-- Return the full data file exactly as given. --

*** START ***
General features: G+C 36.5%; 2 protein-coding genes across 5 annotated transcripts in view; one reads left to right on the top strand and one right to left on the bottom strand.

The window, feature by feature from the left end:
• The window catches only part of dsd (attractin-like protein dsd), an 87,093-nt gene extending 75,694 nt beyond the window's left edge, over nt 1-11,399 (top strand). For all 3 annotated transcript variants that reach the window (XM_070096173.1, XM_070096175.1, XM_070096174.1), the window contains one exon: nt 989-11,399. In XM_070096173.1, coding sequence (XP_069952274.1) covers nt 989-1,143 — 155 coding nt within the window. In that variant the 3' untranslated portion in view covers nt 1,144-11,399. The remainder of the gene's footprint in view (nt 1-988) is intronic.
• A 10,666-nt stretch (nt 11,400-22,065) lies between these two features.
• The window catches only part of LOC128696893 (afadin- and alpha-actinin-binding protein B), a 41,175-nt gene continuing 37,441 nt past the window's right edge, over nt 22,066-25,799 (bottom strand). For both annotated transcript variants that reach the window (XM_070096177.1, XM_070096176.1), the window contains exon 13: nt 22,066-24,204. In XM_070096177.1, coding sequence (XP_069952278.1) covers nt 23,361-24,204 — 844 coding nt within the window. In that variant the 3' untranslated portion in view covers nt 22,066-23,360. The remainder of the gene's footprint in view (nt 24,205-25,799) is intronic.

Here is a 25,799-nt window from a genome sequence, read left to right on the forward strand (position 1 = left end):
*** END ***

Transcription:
General features: G+C 36.5%; 2 protein-coding genes across 5 annotated transcripts in view; one reads left to right on the top strand and one right to left on the bottom strand.

The window, feature by feature from the left end:
• The window catches only part of dsd (attractin-like protein dsd), an 87,093-nt gene extending 75,694 nt beyond the window's left edge, over nt 1-11,399 (top strand). For all 3 annotated transcript variants that reach the window (XM_070096173.1, XM_070096175.1, XM_070096174.1), the window contains one exon: nt 989-11,399. In XM_070096173.1, coding sequence (XP_069952274.1) covers nt 989-1,143 — 155 coding nt within the window. In that variant the 3' untranslated portion in view covers nt 1,144-11,399. The remainder of the gene's footprint in view (nt 1-988) is intronic.
• A 10,666-nt stretch (nt 11,400-22,065) lies between these two features.
• The window catches only part of LOC128696893 (afadin- and alpha-actinin-binding protein B), a 41,175-nt gene continuing 37,441 nt past the window's right edge, over nt 22,066-25,799 (bottom strand). For both annotated transcript variants that reach the window (XM_070096177.1, XM_070096176.1), the window contains exon 13: nt 22,066-24,204. In XM_070096177.1, coding sequence (XP_069952278.1) covers nt 23,361-24,204 — 844 coding nt within the window. In that variant the 3' untranslated portion in view covers nt 22,066-23,360. The remainder of the gene's footprint in view (nt 24,205-25,799) is intronic.

Here is a 25,799-nt window from a genome sequence, read left to right on the forward strand (position 1 = left end):